This will be start No. 6 for Matt Harvey, who faces the Rockies at 7 tonight trying to get a win in what has been an ugly series so far.
Harvey’s pitching, for the most part, has been very watchable. Let’s take a look at key storylines for tonight.
Chasing the history books
Harvey has 34 strikeouts through his first five major-league appearances. Only two Mets had 40 or more strikeouts through their first six career games: Nolan Ryan (42) and Dwight Gooden (40).
Harvey, who had a rep upon his recall for being a little wild, hasn’t shown too many signs of that, with 13 walks through his first five appearances. The Mets record for walks in their first six career games is 29 by Rick Ownbey (who was later in the swap for Keith Hernandez). Second-worst on that list: Mets broadcaster Ron Darling with 23.
Unusually good defense
The Mets defense has been solid in Harvey’s five starts this season, with no hitter reaching base as the direct result of an error (there was an error by Ruben Tejada trying to finish a double play against the Giants).
The Mets have done well at turning both ground balls and fly balls into outs, getting at least one out on 24 of 27 grounders (89 percent) and 23 of 25 fly balls that stayed in the park (92 percent).
Those rates are both above their norms of 74 percent and 85 percent respectively.
Harvey has looked invincible at times in two-strike situations. Three of the teams he’s faced—the Diamondbacks, Giants, and Reds- went a combined 0-for-38 with four walks in two-strike counts. The Braves and Padres were 4-for-19 with five walks.
Harvey looked impressive in all three of those good starts, allowing only four runs in 19 innings. The Padres were the one team that beat him up.
In the three starts in which opponents went hitless, Harvey’s most effective pitches were the upper-third and above fastball, which netted 12 outs, and the slider away from a right-handed hitter, which netted seven.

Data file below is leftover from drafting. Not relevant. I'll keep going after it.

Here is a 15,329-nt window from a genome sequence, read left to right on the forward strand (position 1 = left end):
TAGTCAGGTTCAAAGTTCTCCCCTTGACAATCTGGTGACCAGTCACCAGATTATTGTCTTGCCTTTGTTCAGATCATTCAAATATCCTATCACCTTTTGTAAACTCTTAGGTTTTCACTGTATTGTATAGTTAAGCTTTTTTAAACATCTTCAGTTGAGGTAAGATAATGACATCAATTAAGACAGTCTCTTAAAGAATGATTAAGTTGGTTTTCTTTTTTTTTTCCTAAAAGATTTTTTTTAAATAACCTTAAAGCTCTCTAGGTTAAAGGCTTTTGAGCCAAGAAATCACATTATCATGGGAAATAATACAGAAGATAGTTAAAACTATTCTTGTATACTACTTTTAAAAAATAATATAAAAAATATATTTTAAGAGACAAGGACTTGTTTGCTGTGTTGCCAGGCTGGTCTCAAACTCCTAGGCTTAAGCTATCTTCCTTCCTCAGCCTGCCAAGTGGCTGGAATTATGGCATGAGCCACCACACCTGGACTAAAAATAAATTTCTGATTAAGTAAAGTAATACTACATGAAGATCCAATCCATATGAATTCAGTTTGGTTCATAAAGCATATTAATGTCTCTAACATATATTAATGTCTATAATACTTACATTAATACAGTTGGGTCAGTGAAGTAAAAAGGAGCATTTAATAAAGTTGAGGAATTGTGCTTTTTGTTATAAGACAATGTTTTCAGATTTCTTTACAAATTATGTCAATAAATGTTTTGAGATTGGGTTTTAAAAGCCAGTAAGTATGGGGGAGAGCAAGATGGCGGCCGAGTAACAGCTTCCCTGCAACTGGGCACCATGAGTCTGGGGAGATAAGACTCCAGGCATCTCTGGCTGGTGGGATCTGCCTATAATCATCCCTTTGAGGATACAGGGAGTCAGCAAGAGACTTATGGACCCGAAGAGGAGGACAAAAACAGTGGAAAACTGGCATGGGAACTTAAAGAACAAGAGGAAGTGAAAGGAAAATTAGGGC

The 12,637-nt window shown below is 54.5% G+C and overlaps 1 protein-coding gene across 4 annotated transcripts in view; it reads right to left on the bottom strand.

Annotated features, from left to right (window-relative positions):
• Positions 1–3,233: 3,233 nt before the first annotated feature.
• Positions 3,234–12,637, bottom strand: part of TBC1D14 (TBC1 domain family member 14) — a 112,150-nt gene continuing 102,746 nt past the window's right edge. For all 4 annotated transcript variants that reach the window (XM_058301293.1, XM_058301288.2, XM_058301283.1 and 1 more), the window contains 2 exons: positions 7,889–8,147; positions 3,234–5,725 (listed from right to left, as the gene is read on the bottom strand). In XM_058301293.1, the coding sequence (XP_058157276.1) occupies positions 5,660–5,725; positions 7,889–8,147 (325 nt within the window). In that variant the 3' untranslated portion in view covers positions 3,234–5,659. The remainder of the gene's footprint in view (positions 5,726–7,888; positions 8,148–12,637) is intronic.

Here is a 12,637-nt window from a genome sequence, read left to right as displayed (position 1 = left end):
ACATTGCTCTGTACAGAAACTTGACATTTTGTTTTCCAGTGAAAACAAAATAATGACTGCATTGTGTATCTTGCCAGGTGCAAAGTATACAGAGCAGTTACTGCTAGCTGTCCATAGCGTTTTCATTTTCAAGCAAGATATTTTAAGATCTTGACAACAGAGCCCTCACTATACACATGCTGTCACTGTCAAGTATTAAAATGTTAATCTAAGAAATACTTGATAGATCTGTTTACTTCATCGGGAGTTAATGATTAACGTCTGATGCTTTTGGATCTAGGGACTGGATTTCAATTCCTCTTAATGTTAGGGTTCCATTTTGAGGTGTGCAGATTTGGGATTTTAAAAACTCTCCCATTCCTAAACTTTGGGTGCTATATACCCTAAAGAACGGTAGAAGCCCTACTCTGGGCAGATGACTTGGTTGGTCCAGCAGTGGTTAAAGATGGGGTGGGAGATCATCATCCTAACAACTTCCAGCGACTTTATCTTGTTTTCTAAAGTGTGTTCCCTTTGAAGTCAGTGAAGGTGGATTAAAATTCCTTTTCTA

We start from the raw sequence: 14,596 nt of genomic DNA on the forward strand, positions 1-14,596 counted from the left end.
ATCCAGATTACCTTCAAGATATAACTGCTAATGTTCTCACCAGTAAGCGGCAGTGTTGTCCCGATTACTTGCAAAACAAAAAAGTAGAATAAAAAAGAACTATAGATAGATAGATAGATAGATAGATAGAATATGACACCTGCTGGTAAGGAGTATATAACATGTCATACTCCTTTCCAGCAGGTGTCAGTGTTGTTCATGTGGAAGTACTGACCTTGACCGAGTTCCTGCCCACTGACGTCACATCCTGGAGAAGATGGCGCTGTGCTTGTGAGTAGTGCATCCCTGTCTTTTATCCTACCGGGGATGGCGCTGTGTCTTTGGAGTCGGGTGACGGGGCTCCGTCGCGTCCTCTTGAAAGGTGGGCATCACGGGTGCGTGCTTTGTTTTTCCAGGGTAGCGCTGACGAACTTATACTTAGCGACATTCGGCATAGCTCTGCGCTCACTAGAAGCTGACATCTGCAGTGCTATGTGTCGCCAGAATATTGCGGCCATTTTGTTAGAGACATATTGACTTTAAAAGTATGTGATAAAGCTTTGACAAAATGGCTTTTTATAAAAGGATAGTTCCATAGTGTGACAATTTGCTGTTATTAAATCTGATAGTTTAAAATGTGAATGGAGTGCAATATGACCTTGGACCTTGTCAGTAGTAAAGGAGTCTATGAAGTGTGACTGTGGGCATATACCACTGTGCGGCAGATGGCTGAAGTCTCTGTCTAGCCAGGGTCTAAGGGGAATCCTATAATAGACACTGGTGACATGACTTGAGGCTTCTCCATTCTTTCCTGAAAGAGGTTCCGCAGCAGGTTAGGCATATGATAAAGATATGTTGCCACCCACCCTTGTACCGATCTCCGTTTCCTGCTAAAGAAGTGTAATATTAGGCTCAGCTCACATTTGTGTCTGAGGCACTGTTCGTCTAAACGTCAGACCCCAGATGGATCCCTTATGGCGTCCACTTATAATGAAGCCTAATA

Matchup of the Game: How do you get Tyler Colvin out?
With most of the Rockies stars out with injuries, a few lesser-known players have picked up the slack, among them Colvin, who is 3-for-7 with a home run in this series, and is hitting .292 with 14 home runs this season.
Colvin’s numbers against right-handed pitching are legit, both in and out of Coors Field. On the road against righties, he’s hitting .287 with seven homers in 115 at-bats.
There aren’t many spots where a right-hander can feel comfortable throwing Colvin a fastball or variations thereof (cutters, sinkers, splitters). It’s a high-risk proposition as his numbers are good against that pitch across the board.
A Harvey heater, usually in the 93-mile-per-hour range, won’t scare Colvin. He’s seen 203 fastballs at that speed or faster and done enough damage (16 hits, three home runs, and a .609 slugging percentage against them from righties) to offset that he misses them at a rate of about once every four swings.
The changeup also isn’t the best option, given that Colvin has four homers against them (only three NL hitters have more against righties).
With that in mind, Colvin may see one or two fastballs (likely up around the eyes), but a lot of sliders.
This season, in a small sample, he’s been aggressive against the slider, swinging at 64 percent of them thrown by righties. That’s the fourth-highest swing rate in the majors. The Mets haven’t thrown him one in the series.
But Colvin is gettable with it, particularly when it comes down and in, below the knees, but near the plate.
As the heat map shows, if Colvin goes after a pitch that jams him really tight inside, he doesn’t have success.